Apart from defense projects, specialists of the Center devote much of their time and attention to space projects. Back in the late 1950s, for example, they developed the first glass-plastic motor with thrust cutoff and a jet-brake solid-fuel motor codenamed VT- ILV. It was intended for the Vostok mission of Yuri Gagarin, but was finally rejected because of the prevailing prejudices against solid-fuel motors.
Later on, and thanks to the successful launches of RT-1 rockets, the experts' attitude to such motors was changed so that in 1965 the Cosmos-69 satellite, equipped with a VT-ILV unit, was successfully launched from the Baikonur cosmodrome and safely landed in the prescribed area. Subsequent modifications of the motor were used on other probes in the Cosmos series and also on the landers on the Moon and Mars.
And it should be pointed out at this point that most of the solid-fuel motors and propellant charges currently used in Russia are the products of the Soyuz R&D Amalgamation. The most important of
them are units for manned space probes (beginning from the Vostok and ending with the Soyuzes family). Suffice it to say that the Soyuz-TM space freighter is equipped with 19 motors of six different types with a total charge of over one ton.
As a matter of fact, however, these units belong in greater degree to the emergency rescue system of the spaceship - one of the unique "brand-name" products of the Center. The unit carries several motors with each of them performing its special function. First of all, there is the central rocket motor which performs the separation of the main stage from the carrier rocket in an emergency and propels it to an altitude sufficient for the activation of the parachute rescue system. Then there are the four motors which keep the craft on course during the rescue maneuvers. And, finally, there is a rocket motor which separates the landing module with the cosmonauts from the main stage. The dependability of this emergency system was demonstrated during the rescue of the Soyuz T-8 crew of the cosmonauts Vladimir Titov and Genrikh Strekalov
One of the reorganizations of the main R&D center of Dzerzhinsky took place in 1994 when it was given its final status and named the Soyuz Federal Center of Dual Technologies. It now employs a staff of several thousand of R&D experts and engineers, including 14 Doctors and nearly 150 Candidates of Sciences.
The role of the Soyuz Center in the development of solid-fuel rocketry can hardly be overestimated. Its propellants and motors are used on more than 80 percent of this country's defensive and offensive systems. The Center has on its list more than 400 types of solid-fuel units for various kinds of ground-to-air, artillery and missile complex in the strategic and tactical categories, land and seaborn volley-fire systems and a whole range of anti-submarine, anti-torpedo and anti-tank ammunition. The pride of place belongs to the Topol system and its updated modification Topol- M. Descriptions like "unprecedented" and "the first ever" apply very well to the activities and achievements of the Center and its experts. It was they who pioneered the technology of what they call continuous production of ballistic powder with controllable parameters. The Center also pioneered the production of solid rocket fuel by the method of "free" casting for charges of different shapes and sizes, and initiated the technology of motor housings from composite materials. Its experts developed a solid rocket fuel on the basis of ADN (ammoniumdimitromide) - an ecologically pure high-energy oxidizer. The composition of its products of combustion approaches that of the plain air (20 percent oxygen and 40 percent of nitrogen and water vapour respectively), which broadens the range of its applications.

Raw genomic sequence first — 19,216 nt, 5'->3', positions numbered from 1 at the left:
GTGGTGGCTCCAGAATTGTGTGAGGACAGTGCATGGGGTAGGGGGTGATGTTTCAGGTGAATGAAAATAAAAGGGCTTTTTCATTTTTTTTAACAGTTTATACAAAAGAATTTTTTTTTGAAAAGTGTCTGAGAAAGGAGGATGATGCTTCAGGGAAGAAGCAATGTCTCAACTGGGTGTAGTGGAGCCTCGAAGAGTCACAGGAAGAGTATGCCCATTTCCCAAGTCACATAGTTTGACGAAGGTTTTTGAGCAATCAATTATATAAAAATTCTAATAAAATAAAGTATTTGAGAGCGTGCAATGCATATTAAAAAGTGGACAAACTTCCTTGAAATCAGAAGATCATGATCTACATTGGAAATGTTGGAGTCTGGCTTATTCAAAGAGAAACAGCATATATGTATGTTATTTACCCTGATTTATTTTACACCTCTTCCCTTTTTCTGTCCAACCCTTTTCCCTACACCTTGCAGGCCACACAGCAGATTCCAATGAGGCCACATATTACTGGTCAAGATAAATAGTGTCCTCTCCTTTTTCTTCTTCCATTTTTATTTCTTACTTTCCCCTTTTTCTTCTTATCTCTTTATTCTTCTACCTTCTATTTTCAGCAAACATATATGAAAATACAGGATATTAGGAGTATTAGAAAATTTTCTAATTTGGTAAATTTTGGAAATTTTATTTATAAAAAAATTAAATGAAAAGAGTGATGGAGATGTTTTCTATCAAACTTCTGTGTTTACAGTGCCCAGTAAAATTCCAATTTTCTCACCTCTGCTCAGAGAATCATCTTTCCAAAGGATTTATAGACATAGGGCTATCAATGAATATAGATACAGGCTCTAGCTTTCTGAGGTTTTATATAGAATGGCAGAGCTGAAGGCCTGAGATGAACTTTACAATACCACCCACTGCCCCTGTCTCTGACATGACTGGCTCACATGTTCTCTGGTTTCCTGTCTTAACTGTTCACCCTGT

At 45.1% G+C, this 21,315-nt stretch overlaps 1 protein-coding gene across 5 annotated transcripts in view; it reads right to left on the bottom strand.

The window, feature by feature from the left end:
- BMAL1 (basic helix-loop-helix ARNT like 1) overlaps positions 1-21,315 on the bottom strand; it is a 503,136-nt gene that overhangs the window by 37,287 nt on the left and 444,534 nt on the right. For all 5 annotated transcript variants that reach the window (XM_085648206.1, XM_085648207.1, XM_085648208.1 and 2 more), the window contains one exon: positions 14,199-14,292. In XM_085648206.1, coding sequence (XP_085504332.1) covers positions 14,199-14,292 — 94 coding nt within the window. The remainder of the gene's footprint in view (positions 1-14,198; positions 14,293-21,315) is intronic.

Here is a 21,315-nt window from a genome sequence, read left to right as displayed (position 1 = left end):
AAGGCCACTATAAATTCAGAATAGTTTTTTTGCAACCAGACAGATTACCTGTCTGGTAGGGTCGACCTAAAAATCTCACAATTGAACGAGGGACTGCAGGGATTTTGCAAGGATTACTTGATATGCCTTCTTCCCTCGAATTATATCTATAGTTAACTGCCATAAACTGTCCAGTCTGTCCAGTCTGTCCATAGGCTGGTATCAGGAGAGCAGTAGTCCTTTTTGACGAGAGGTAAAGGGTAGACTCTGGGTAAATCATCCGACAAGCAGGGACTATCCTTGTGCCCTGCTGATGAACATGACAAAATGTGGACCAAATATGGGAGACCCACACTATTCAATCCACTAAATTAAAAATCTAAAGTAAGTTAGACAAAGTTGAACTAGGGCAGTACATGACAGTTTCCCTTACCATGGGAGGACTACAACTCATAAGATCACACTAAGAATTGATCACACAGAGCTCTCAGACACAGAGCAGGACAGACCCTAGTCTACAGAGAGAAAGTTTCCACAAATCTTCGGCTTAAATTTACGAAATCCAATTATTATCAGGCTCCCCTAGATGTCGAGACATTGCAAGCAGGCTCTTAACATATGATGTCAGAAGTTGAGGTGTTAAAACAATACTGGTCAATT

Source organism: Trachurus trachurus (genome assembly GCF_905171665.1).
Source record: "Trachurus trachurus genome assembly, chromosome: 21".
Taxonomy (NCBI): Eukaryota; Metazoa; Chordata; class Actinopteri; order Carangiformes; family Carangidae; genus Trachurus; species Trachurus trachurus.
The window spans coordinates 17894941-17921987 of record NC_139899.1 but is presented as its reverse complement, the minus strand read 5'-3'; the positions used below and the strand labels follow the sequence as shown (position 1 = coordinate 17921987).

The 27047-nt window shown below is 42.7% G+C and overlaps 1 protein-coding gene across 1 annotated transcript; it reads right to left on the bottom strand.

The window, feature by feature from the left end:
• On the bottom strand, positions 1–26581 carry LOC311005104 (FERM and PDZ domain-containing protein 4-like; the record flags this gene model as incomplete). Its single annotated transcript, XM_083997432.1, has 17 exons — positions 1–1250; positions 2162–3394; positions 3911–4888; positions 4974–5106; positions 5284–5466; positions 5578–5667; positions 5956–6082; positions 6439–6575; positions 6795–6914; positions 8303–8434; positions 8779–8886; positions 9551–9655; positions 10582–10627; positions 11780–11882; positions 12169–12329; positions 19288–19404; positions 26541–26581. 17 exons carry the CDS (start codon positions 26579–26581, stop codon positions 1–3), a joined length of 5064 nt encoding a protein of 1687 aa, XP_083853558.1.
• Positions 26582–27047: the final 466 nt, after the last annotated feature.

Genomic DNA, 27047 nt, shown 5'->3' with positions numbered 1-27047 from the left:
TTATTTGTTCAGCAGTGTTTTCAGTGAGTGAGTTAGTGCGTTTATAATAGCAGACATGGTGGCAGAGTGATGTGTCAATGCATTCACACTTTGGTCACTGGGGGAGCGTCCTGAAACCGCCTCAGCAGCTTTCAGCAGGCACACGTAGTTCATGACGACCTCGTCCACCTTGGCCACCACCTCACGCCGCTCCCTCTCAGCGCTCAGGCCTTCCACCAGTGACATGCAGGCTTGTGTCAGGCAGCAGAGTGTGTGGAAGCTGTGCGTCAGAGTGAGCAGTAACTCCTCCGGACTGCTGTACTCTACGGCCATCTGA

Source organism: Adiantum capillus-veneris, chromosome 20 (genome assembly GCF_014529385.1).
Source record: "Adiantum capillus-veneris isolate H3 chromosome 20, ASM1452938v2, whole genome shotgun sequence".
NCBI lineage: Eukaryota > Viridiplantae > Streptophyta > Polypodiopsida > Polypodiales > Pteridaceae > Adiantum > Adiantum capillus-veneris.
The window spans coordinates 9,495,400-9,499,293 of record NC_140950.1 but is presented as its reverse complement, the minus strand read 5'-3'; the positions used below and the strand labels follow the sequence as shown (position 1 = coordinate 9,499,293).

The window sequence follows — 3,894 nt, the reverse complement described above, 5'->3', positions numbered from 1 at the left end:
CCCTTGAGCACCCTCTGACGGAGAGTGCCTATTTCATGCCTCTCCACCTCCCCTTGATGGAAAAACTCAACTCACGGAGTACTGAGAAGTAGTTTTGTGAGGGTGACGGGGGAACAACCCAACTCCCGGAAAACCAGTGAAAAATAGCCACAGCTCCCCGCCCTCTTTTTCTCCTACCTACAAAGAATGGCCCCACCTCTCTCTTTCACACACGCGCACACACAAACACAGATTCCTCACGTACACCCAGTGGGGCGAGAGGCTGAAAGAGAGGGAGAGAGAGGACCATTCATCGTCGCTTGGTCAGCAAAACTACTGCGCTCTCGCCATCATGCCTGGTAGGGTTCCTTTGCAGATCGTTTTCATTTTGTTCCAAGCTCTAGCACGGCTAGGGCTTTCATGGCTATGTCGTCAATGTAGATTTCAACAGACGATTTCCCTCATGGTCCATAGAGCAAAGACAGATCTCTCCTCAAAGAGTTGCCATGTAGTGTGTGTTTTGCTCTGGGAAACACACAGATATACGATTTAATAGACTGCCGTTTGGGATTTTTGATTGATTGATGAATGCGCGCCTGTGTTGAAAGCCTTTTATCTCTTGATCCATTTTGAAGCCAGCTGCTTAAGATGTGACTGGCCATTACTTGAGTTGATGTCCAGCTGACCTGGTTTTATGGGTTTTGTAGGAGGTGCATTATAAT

Today the Federal Center of Dual Technologies is cooperating with the Moscow Institute of Heat Technology in developing a Start * carrier rocket on a conversional basis. One
* See: V. Utkin et al , "Ballistic Missiles: Peaceful Uses", Science in Russia, No. 5, 2000 - Ed.
of the most valuable properties, inherited from its military predecessor Topol, is its mobility. The new space carrier received a high assessment of the international scientific community, including US experts, after the successful launch into a solar-synchronous orbit of the Russian-American Early Bird satellite. In the process of Start development it was possible to make an exhaustive assessment of the potential of individual engines and their charges.
Apart from the above, the Soyuz has been participating in the development of the International Space Station and flight tests will begin shortly of a new soft-landing engine for a rescue ship. The Center is also involved to some extent in the grandiose Marine Start Project.
Defense and space studies have always been and remain the main priorities of the Center. But a restructuring of this country's military-industrial complex which began in the late 1980s was accompanied by a reduction of its financial support and the scale of its main R&D activities. In order to deal with this crisis it was necessary to look for some new applications of the vast potential of its scientists and engineers. And it turned out that most of the R&D heritage of the Center can be channelled into science- intensive civilian production. This led to the development of what was called a special-purpose federal program for the development and introduction of dual-purpose technologies Spetskhimiya which later received a presidential status.